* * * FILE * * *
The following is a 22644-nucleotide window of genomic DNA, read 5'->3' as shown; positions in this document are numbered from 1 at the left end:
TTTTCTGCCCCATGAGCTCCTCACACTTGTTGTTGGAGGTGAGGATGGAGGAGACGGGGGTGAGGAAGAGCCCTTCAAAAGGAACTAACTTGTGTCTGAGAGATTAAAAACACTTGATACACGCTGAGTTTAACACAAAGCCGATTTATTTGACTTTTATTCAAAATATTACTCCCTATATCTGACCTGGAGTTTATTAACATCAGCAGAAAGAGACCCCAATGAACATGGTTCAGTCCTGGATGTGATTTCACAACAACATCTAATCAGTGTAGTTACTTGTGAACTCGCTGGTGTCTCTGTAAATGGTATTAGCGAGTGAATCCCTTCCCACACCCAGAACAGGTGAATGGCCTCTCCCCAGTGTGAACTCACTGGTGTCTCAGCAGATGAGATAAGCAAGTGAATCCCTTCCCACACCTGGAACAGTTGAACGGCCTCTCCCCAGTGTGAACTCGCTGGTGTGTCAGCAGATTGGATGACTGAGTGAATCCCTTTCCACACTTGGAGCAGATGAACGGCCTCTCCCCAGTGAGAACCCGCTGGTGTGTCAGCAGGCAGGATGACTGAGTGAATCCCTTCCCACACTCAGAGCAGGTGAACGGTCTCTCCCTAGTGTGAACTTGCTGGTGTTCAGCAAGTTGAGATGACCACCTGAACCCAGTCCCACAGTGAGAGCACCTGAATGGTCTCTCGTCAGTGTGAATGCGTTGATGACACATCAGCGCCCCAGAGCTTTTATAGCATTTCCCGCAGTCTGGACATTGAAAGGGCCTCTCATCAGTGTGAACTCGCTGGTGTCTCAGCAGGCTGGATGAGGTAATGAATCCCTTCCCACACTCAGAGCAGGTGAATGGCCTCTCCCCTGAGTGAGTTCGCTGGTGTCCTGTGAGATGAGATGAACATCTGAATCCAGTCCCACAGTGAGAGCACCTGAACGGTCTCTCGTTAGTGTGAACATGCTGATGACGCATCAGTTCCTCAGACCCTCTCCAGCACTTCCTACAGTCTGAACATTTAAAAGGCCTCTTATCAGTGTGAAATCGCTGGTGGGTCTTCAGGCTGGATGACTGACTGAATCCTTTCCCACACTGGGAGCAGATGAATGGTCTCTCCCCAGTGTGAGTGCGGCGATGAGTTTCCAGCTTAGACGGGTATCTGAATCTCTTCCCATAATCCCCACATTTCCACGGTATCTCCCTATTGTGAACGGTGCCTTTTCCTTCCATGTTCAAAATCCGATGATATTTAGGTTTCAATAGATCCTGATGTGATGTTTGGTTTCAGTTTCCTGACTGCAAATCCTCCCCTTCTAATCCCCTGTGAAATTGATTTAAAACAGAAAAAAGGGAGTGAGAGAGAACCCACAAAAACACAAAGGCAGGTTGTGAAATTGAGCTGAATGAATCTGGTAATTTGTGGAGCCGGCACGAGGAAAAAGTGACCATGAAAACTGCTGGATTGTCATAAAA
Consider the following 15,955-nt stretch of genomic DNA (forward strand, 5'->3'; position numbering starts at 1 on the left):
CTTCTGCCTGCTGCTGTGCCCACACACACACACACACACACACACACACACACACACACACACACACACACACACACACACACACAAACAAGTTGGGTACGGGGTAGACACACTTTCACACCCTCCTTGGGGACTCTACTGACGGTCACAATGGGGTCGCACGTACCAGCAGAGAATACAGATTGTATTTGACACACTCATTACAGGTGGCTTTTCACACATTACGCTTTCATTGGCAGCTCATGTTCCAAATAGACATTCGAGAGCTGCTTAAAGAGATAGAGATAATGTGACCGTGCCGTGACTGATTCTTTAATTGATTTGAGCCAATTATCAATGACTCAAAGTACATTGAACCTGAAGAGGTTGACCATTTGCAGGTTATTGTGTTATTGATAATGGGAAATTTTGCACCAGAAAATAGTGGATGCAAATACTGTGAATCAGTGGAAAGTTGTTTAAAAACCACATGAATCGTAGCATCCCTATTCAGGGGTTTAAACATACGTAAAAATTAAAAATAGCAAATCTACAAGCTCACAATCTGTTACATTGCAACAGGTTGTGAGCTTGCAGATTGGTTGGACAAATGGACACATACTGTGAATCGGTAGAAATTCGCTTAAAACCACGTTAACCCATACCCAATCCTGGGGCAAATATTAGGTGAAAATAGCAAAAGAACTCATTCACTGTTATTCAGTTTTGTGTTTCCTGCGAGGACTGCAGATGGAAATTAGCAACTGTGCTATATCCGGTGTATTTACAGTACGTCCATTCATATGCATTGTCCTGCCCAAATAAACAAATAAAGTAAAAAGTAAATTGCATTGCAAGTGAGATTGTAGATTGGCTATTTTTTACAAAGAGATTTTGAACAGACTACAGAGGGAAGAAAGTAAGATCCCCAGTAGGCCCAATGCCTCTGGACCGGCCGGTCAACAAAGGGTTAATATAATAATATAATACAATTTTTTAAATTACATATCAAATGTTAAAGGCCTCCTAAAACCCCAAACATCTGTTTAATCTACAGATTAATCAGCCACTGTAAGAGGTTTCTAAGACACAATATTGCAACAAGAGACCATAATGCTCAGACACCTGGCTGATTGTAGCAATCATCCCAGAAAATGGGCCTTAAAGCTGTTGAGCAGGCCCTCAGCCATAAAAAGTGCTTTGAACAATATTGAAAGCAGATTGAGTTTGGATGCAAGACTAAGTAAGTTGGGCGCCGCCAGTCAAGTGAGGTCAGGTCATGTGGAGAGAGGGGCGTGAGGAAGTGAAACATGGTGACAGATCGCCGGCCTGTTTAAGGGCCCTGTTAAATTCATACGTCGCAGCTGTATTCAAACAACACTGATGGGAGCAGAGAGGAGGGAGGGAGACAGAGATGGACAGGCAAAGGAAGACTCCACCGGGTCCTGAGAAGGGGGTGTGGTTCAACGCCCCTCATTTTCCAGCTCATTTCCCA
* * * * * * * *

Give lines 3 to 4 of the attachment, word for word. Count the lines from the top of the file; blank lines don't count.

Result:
Consider the following 15,955-nt stretch of genomic DNA (forward strand, 5'->3'; position numbering starts at 1 on the left):
CTTCTGCCTGCTGCTGTGCCCACACACACACACACACACACACACACACACACACACACACACACACACACACACACACACACACAAACAAGTTGGGTACGGGGTAGACACACTTTCACACCCTCCTTGGGGACTCTACTGACGGTCACAATGGGGTCGCACGTACCAGCAGAGAATACAGATTGTATTTGACACACTCATTACAGGTGGCTTTTCACACATTACGCTTTCATTGGCAGCTCATGTTCCAAATAGACATTCGAGAGCTGCTTAAAGAGATAGAGATAATGTGACCGTGCCGTGACTGATTCTTTAATTGATTTGAGCCAATTATCAATGACTCAAAGTACATTGAACCTGAAGAGGTTGACCATTTGCAGGTTATTGTGTTATTGATAATGGGAAATTTTGCACCAGAAAATAGTGGATGCAAATACTGTGAATCAGTGGAAAGTTGTTTAAAAACCACATGAATCGTAGCATCCCTATTCAGGGGTTTAAACATACGTAAAAATTAAAAATAGCAAATCTACAAGCTCACAATCTGTTACATTGCAACAGGTTGTGAGCTTGCAGATTGGTTGGACAAATGGACACATACTGTGAATCGGTAGAAATTCGCTTAAAACCACGTTAACCCATACCCAATCCTGGGGCAAATATTAGGTGAAAATAGCAAAAGAACTCATTCACTGTTATTCAGTTTTGTGTTTCCTGCGAGGACTGCAGATGGAAATTAGCAACTGTGCTATATCCGGTGTATTTACAGTACGTCCATTCATATGCATTGTCCTGCCCAAATAAACAAATAAAGTAAAAAGTAAATTGCATTGCAAGTGAGATTGTAGATTGGCTATTTTTTACAAAGAGATTTTGAACAGACTACAGAGGGAAGAAAGTAAGATCCCCAGTAGGCCCAATGCCTCTGGACCGGCCGGTCAACAAAGGGTTAATATAATAATATAATACAATTTTTTAAATTACATATCAAATGTTAAAGGCCTCCTAAAACCCCAAACATCTGTTTAATCTACAGATTAATCAGCCACTGTAAGAGGTTTCTAAGACACAATATTGCAACAAGAGACCATAATGCTCAGACACCTGGCTGATTGTAGCAATCATCCCAGAAAATGGGCCTTAAAGCTGTTGAGCAGGCCCTCAGCCATAAAAAGTGCTTTGAACAATATTGAAAGCAGATTGAGTTTGGATGCAAGACTAAGTAAGTTGGGCGCCGCCAGTCAAGTGAGGTCAGGTCATGTGGAGAGAGGGGCGTGAGGAAGTGAAACATGGTGACAGATCGCCGGCCTGTTTAAGGGCCCTGTTAAATTCATACGTCGCAGCTGTATTCAAACAACACTGATGGGAGCAGAGAGGAGGGAGGGAGACAGAGATGGACAGGCAAAGGAAGACTCCACCGGGTCCTGAGAAGGGGGTGTGGTTCAACGCCCCTCATTTTCCAGCTCATTTCCCA